Extended Hours Coming to 20 Middle Schools

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About 2,000 New York City students will have longer days next school year as part of a city initiative to improve middle school literacy, education officials said on Monday.

The extra two and a half hours of daily instruction will be required for sixth-graders at 20 low-performing schools, and will continue with them until they move to high school.

Schools Chancellor Dennis Walcott went to the Urban Institute of Mathematics in the Bronx to announce the pilot program as part of a $6.2 million expansion of the Middle School Quality Initiative. Under the program, which started in 2011, the Department of Education has worked with 49 under-performing middle schools to provide literacy training for teachers and thousands of dollars in reading program materials.

SchoolBook reported on the progress -- and challenges -- in this report last week.

On Monday, the D.O.E. announced that an additional 40 schools will take part in the initiative, with 20 of them receiving resources for extended hours.

“The 40 school expansion will improve the outcomes of tens of thousands of our New York City students,” said Walcott. “We’re closing the achievement gap.”

City officials identified middle schools as a time when many students are likely to fall off track and need the most comprehensive support. New York City’s eighth graders haven’t made significant reading progress since 2002, according to state and national exams, and about three-fourths of seventh and eighth graders don’t read at a proficient level.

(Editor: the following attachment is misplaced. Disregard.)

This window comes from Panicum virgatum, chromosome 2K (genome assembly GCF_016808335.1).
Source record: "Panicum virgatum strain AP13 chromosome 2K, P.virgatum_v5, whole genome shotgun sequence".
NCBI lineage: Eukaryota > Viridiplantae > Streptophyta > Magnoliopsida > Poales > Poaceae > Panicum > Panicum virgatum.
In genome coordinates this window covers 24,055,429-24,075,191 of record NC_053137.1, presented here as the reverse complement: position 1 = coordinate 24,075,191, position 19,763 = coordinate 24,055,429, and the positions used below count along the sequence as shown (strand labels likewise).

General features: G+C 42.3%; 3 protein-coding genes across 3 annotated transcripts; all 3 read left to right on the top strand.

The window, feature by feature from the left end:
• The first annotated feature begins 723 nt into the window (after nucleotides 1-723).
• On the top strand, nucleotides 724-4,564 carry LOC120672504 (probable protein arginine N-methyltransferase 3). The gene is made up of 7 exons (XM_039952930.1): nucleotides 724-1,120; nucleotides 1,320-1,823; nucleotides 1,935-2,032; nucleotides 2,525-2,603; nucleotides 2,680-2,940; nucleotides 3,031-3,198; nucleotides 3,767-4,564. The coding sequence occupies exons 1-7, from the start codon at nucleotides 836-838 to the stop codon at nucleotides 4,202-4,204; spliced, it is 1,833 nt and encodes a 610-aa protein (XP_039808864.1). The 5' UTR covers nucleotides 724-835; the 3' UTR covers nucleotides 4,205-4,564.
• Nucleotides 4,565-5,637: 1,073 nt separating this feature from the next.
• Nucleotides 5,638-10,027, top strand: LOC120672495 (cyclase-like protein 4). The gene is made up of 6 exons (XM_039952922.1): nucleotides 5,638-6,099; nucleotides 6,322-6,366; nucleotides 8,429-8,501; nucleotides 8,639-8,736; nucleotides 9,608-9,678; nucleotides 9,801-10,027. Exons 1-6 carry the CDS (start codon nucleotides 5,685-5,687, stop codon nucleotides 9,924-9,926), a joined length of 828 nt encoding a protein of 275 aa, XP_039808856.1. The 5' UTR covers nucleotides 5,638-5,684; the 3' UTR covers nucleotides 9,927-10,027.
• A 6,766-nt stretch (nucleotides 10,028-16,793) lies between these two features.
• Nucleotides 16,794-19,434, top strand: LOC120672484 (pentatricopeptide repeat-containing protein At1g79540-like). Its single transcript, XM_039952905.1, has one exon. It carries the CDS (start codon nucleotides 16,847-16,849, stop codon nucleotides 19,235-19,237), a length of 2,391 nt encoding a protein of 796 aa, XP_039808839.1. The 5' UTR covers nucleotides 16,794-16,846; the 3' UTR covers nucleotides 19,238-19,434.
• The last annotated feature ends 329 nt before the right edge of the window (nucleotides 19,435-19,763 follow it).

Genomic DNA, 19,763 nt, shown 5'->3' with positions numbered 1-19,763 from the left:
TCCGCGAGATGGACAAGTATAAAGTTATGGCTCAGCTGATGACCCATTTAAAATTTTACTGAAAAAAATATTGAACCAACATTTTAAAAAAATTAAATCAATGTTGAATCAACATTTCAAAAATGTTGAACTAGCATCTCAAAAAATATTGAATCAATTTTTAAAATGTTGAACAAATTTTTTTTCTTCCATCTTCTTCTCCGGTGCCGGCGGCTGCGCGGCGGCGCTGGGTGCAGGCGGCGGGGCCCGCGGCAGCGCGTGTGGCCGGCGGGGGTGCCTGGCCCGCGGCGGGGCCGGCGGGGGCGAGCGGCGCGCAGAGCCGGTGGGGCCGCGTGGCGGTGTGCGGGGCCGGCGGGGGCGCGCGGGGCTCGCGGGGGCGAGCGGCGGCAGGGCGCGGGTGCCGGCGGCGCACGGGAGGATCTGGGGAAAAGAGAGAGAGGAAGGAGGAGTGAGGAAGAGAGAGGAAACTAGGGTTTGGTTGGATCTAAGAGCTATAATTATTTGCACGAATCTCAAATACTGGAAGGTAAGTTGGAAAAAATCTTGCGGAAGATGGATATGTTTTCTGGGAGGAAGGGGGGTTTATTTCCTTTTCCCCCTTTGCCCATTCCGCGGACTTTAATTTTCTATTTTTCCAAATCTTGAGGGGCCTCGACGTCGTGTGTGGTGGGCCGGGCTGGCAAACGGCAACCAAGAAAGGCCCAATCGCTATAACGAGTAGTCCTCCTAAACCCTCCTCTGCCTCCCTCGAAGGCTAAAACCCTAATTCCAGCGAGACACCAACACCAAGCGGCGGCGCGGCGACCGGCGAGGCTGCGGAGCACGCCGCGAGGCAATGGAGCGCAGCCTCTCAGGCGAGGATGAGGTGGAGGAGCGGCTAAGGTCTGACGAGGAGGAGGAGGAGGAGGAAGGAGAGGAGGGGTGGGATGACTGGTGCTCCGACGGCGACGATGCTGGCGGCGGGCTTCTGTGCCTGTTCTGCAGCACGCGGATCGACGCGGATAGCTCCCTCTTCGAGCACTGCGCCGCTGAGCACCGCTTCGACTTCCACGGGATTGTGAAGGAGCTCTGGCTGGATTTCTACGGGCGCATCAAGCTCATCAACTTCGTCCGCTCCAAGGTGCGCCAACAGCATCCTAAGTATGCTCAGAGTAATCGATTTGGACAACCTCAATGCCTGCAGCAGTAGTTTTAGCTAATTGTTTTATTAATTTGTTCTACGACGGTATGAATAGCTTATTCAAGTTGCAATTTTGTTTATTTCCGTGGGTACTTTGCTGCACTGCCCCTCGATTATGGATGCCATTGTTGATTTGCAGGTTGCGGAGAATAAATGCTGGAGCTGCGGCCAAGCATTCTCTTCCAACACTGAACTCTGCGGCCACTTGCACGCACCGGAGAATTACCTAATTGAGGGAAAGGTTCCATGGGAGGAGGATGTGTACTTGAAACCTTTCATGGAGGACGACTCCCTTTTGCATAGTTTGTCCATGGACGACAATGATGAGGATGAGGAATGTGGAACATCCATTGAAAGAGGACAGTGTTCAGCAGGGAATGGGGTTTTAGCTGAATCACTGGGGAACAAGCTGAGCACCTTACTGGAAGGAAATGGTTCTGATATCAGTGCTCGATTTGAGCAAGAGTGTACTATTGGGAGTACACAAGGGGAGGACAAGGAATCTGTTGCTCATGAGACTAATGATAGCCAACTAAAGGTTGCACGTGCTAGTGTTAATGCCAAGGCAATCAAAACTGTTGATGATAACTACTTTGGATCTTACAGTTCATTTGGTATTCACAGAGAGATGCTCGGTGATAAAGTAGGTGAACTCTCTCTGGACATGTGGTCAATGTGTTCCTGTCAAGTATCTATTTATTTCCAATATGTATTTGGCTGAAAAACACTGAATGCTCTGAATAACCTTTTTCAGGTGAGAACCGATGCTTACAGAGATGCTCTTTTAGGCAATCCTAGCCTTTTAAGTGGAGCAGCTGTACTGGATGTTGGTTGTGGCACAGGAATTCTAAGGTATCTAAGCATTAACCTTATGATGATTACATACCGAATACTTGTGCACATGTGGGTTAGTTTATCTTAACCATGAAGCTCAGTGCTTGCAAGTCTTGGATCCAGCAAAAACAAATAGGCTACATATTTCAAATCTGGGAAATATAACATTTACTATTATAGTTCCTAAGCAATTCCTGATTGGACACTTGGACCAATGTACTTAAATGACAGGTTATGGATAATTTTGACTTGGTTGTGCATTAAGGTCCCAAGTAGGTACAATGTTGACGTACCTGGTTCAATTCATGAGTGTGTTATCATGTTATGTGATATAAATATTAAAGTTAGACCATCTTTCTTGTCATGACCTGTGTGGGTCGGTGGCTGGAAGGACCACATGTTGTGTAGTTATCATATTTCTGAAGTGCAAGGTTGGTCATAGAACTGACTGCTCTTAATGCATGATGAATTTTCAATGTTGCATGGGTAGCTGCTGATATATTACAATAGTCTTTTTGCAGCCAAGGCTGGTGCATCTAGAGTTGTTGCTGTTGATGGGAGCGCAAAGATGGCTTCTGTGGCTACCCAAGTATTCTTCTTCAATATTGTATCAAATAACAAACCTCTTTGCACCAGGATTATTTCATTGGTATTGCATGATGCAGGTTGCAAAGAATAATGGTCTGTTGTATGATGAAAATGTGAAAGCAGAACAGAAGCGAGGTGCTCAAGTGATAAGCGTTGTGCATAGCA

With longer days, sixth-graders at the 20 schools, which have not yet been selected, will receive an hour of small-group literacy training followed by project-based activities. The extra instruction will be modeled after Harvard EdLabs strategies and led by trained instructors, teachers and community educators.

“We're building on the growing evidence that more learning time, if well used, leads to greater academic achievement, better school attendance and perhaps, actually most importantly, enthusiastic learners,” said Lucy Friedman, president of The After-School Corporation, a partner in the city’s initiative.

At the end of the three-year program, officials said they will compare participating schools to those of similar makeup to gauge effectiveness. If they’re successful, City Council Speaker and mayoral candidate Christine Quinn said she would like to find the money to extend the school day in all New York City schools.

“Will it cost more money to take it city-wide?” she said. “Of course it will, but when we know that it works and we know the best way it works, then we’re just going to have to make it a priority and make it happen.”

The alternatives – high school drop outs and remedial courses – cost more in the end, Quinn said.

Critics of extended school days have argued that students need more time outside the classroom to engage in sports and social activities. Yet supporters of more learning time, like Nitzan Pelman, said the extra hours will help level the playing field for the city’s low-income and most struggling students.

“We’ve seen incredible data results from it. We’ve seen test scores go up, confidence improves,” said Pelman, the executive director of Citizen Schools, which partners with middle schools to expand the learning day.

City officials said they hope to also expand the number of school participating in the middle school initiative more generally, if reading scores continue to improve. Last year, between February and June of 2012, students who severely struggled with reading at the participating 49 schools showed 1.5 grade levels of progress, according to the D.O.E.